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Coronavirus

USDA moves to speed up slaughter lines

Picsfive/iStock/Getty Images Plus close up of poultry processing in food industry
Critics say the move risks increasing COVID infections and is lame-duck payoff to Trump-supporting poultry producers.

By Mike Dorning and Michael Hirtzer

Coronavirus cases are rising, but the Trump administration is making its last push to allow chicken slaughterhouses to speed up production lines, potentially threatening social distancing that’s crucial to keeping workers safe.

Three days after President Donald Trump lost his re-election bid, the U.S. Department of Agriculture submitted a proposal to raise the maximum line speed by 25% to the White House Office of Management and Budget for review. That’s typically the last step before a proposed regulation is published.

The move risks bringing back a wave of coronavirus infections that shut several meat plants earlier this year just as the winter kicks in and cases surge across the U.S. Critics also say it’s a lame-duck payoff to poultry producers that have been long-time supporters of Trump, who is fighting to keep office. It’s unclear if a final rule could be issued before President-elect Joe Biden takes over.

“They are racing through a rule that could very seriously endanger workers and consumers,” said Deborah Berkowitz, a former senior Labor Department official in the Obama administration. “This is the political payback to the poultry industry for being very close and supporting the administration.”

The Obama-Biden administration rejected proposals to allow faster processing lines at chicken plants after two years of study, said Berkowitz, who was chief of staff and a senior policy adviser for the Occupational Safety & Health Administration. Democratic presidential primary candidates Cory Booker, Elizabeth Warren, Bernie Sanders and Vice President-Elect Kamala Harris also backed legislation to prohibit USDA from granting line-speed waivers.

A USDA spokesman said the agency has been gathering data and assessing the ability of chicken plants to maintain process controls for years and that this proposal was already on the regulatory agenda this spring, before the elections. He also highlighted that line speeds apply to the evisceration process, which is mainly done by machines and not people.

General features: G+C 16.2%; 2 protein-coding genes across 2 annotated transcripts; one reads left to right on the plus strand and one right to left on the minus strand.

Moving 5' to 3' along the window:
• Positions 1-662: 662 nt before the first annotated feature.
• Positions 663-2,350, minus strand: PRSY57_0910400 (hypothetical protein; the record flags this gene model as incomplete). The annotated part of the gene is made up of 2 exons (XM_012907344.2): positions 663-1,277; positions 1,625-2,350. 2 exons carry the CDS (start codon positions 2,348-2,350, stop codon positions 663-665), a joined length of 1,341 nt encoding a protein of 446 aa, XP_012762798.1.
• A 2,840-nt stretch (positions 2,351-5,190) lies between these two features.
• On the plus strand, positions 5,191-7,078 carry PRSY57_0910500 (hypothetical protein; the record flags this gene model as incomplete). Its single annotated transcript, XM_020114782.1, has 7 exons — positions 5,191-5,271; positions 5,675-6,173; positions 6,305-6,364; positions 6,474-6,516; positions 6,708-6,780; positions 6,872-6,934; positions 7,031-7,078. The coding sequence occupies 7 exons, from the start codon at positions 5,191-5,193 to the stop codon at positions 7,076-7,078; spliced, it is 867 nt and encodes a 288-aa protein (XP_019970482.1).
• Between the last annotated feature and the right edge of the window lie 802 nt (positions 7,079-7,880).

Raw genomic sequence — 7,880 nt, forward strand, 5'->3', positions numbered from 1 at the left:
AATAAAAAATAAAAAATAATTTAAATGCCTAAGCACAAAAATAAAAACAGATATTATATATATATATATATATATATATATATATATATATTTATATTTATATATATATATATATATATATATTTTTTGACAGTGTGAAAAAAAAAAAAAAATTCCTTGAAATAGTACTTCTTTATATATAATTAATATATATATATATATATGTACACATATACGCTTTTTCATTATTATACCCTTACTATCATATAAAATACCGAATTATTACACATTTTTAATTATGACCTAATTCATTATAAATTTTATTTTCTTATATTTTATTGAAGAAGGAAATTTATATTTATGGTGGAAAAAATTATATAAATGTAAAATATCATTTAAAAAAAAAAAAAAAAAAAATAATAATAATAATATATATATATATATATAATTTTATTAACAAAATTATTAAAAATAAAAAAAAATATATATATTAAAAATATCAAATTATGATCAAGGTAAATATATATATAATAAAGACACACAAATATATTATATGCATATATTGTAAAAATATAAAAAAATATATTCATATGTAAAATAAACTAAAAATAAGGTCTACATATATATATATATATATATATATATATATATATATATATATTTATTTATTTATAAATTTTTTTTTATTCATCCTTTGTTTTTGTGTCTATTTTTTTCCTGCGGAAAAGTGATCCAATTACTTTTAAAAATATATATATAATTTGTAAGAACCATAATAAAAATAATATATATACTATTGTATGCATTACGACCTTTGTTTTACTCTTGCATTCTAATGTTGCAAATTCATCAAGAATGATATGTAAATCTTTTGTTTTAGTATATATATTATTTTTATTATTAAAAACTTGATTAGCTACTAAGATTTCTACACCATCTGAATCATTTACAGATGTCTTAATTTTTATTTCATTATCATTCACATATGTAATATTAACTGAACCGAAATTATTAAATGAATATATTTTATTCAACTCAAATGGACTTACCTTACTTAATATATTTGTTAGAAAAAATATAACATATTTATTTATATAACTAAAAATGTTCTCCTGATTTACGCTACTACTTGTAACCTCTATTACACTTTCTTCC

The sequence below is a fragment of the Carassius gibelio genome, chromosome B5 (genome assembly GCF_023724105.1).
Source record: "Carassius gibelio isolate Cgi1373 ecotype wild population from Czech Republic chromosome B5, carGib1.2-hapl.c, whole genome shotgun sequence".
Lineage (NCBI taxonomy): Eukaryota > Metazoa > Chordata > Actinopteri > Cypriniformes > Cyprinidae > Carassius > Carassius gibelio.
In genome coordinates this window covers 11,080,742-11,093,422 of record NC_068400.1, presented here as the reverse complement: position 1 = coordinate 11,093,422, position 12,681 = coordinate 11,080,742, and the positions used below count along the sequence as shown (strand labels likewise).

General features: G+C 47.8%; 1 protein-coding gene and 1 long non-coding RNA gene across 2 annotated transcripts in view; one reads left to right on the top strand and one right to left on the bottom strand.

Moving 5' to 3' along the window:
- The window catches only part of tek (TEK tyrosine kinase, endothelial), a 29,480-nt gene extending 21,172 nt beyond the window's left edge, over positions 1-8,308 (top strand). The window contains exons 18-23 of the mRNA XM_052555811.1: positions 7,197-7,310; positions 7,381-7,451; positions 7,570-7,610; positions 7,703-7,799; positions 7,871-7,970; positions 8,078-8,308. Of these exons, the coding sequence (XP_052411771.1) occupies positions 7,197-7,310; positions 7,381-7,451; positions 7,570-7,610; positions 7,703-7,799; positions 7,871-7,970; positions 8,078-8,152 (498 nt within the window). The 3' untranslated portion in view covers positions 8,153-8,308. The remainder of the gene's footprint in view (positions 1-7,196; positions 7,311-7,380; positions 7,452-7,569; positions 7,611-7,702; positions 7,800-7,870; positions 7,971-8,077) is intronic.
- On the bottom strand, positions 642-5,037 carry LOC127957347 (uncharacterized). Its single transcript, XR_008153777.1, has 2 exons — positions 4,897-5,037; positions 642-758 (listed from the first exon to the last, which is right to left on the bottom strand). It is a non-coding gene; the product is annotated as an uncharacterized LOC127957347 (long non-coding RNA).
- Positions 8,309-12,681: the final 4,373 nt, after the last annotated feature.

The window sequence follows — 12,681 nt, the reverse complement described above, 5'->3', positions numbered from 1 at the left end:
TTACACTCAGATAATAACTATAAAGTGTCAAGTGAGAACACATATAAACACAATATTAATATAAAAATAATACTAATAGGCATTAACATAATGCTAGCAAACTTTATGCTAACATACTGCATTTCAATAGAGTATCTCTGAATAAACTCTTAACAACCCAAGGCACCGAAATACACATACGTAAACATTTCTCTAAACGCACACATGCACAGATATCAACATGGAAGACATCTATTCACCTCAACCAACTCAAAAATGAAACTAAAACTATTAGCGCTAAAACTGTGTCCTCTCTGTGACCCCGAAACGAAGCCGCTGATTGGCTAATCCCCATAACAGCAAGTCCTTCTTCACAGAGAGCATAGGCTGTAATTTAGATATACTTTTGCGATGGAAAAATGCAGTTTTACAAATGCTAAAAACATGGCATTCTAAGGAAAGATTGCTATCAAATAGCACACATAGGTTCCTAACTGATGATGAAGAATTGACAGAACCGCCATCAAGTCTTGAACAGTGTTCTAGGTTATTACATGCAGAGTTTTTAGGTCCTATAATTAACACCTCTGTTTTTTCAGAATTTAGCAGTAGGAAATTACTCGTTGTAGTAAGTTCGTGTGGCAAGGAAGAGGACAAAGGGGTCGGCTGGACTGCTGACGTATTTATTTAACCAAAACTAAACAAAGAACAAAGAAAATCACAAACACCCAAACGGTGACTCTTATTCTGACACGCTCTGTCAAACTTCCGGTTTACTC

In a notice on the OMB website, the agency said the change would allow poultry processors “to slaughter birds more efficiently while continuing to ensure food safety and effective online carcass inspection.”

Meat and poultry workers have been especially hard hit by the pandemic, with at least 19,800 infected or exposed to the virus and at least 128 deaths, according to the United Food and Commercial Workers International Union. Faster line speeds could mean more workers at factories at one time and also increase employee injuries, said Marc Perrone, president of the union, which represents more than 250,000 meatpacking and food processing workers.

“Slower line speeds protect workers from injuries and ensure safe social distancing to stop the spread of virus,” he said. “With poultry line speeds already moving at a breathtaking pace, any effort to increase these speeds is a direct threat to worker safety.”

The Trump administration has already used executive authority to loosen meat processing regulations. Last year, the USDA eliminated maximum line speeds for hog slaughterhouses. The department has also issued waivers to permit individual poultry plants to operate at line speeds above the current federal maximum of 140 chickens bird per minute.

“The modernized system has been studied, debated, and reviewed in depth for 20+ years to assure its effectiveness in further modernizing chicken inspection while improving food safety and protecting workers,” said Tom Super, a spokesman for the National Chicken Council, an industry association.

The USDA spokesman added injuries are dropping among poultry-processing workers. The reported injury and illness rate dropped to 3.2 per 100 full-time workers in 2019, down from 4.2 per 100 full time workers in 2016, according to the Bureau of Labor Statistics.

There’s also a period of public comment and review that’s typically required after the publication of a proposed rule, which means it may not be approved before Trump steps down.

Berkowitz, who is now at the National Employment Law Project, pointed to the political support for Trump from industry giants, while Perrone urged Biden to reverse the proposed Trump regulation if it is issued before the Democrat takes office.

The USDA in April authorized a record amount of line-speed waivers in the wake of the coronavirus outbreak that sickened thousands of workers at poultry plants, hitting chicken production. The waivers are being challenged in court by unions as “arbitrary and capricious” use of regulatory authority. The proposed rule change would eliminate the need for waivers.

© 2020 Bloomberg L.P.
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